Bergamo Film Meeting this year celebrates the work of Jonas Mekas, who died aged 96 in January this year. An avant-garde filmmaker in the true sense of the word he was also one of the influential figures in American underground cinema and made his name there in the late 1950s, founding and writing for the film magazine Film Culture. Along with the publication Village Voice there was an interplay between European avant-garde with the US Beat movement of the era and Mekas nurtured the most radical film voices in New York City.
Mekas’ roots were in Lituania where he was born in the village of Semeniškiai. But his film career was to be born out of adversity. During the final years of the Nazi occupation he was taken with his brother Adolfas to a labour camp in Germany whence they escaped into Denmark hiding out until the war ended. The two then spend four years in a refugee camp where their interest in cinema was kindled, watching classic films provided by the US forces. They both realised that their war experiences were of valuable interest and channeled their budding talent into writing scripts and eventually making their own films.
Despite this difficult start in life, Mekas was lucky enough to study at the University of Mainz, quite a privilege back in those days where many lost their studying opportunities due to conscription and the war effort in general. Luck also played a hand in sending Mekas to America with Adolfas, courtesy of the UN. Fetching up in Brooklyn in the late 1940s he bought his first 16mm camera, a Bolex, and started his life’s work. His first 35mm feature, Gun of the Trees (1961), was a politically infused indie drama ‘starring’ Adolfas and exploring the first knockings of Beat through the lives of four characters.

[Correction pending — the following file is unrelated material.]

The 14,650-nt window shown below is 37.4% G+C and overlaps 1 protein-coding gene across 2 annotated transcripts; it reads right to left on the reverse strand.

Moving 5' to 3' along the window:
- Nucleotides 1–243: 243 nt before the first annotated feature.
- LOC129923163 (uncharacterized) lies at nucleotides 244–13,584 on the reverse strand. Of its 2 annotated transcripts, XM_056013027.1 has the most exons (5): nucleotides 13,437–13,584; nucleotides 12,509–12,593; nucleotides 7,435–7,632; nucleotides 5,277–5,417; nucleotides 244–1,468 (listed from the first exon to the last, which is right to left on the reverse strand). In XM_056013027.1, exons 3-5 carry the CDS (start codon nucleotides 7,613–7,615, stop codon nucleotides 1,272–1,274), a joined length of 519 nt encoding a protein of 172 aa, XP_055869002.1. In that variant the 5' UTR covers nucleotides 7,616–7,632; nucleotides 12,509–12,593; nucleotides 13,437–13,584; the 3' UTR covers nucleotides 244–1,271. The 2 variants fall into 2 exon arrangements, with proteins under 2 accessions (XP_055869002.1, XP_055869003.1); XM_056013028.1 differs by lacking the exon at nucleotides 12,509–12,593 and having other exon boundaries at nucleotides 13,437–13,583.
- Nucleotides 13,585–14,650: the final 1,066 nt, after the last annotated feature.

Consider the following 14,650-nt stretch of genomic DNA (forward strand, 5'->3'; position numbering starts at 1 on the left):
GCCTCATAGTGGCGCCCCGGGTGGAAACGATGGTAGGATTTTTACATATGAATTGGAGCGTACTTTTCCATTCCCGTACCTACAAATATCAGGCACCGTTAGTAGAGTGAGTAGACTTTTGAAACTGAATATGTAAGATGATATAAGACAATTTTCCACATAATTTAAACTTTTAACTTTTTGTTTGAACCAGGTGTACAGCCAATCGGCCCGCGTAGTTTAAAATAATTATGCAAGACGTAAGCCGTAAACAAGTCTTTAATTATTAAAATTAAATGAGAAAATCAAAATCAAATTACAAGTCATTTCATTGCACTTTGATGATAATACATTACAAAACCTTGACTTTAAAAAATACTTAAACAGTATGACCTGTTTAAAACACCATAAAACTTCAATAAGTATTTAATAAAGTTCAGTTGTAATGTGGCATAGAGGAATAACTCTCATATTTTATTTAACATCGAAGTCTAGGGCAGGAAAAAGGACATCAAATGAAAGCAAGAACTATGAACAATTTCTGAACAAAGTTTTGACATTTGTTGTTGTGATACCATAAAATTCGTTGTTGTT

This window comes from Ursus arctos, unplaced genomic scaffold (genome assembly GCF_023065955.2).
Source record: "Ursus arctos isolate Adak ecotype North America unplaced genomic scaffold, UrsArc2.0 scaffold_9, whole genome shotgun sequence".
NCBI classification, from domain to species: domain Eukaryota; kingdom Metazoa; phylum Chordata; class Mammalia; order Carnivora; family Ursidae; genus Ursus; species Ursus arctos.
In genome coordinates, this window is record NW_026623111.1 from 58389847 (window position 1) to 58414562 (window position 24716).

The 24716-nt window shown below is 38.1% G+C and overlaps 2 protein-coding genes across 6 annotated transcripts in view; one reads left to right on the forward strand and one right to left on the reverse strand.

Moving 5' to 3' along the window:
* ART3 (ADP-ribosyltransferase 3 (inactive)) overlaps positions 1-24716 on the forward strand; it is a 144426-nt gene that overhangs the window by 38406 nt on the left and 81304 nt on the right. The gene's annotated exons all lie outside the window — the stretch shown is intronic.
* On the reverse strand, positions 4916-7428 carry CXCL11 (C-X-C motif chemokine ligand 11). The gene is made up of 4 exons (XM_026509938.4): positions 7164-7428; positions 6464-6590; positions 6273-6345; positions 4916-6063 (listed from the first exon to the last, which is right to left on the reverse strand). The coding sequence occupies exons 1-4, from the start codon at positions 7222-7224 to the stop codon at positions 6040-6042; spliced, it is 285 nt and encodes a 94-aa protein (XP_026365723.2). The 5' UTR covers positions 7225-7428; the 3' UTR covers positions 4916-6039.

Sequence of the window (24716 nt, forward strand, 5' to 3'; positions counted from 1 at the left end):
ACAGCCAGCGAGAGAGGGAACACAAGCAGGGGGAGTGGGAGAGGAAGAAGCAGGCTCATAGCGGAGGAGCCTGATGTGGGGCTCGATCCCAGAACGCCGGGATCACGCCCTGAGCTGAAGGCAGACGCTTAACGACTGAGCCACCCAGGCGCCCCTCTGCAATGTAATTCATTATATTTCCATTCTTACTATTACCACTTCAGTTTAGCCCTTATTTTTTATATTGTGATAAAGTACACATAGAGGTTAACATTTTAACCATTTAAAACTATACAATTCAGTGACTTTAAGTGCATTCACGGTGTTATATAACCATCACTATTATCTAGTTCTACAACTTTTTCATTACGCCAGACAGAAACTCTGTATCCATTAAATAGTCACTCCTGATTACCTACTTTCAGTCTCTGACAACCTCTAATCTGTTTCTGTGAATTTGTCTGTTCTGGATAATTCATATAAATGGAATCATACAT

Commercially, his work mostly failed to attracted attention from distributors so he set about co-founding the New American Cinema Group and the Filmmakers’ Cooperative in 1962. Again this was a counter-culture initiative, upping the ante against mainstream cinema which he decried as being “boring”. His films were often screened in venues such as the Bleecker Street cinema in Greenwich Village. While distributors shied away from his work, the authorities did not. In 1964, he found himself charged with obscenity offences for screening Jean Genet’s gay film: Un Chant d’Amour.
His next experimental endeavour was a documentary called The Brig (1964) which looked at life in a Marine corps jail in Japan. By the late 1960s his gaze was also drifting towards a cinematic chronicle entitled Diaries, Notes and Sketches (1969) which featured luminaries such as Nico, Edie Sedgewick, Andy Warhol, Norman Mailer and even John Lennon and the Velvet Underground. Contrary to popular belief, Mekas was not gay himself – well, he may have swung both ways – in 1974 he married and sired a son Sebastian and a daughter Oona, with Hollis Melton.
His next project was an auto-biopic Lost, Lost, Lost (1976) that focused on his early years in America where he felt somewhat of an outsider despite his binding friendships with his fellow arthouse crowd. Paradise Not Yet Lost (1980) followed along similar lines and – some would say – his masterpiece As I Was Moving Ahead Occasionally I Saw Brief Glimpses of Beauty (2000), was an attempt to engage the audience in a lengthy look into his personal life, very much focusing on the act of film-making as much as the subject matter itself. He emerges a voyeur rather than a director as such. Recording his own life story, and distilling the events onto film, keeping a naturalistic approach at all times. And he was pleased with the results. Out-takes from the Life of a Happy Man (2012) seems to be a testament to contentment. MT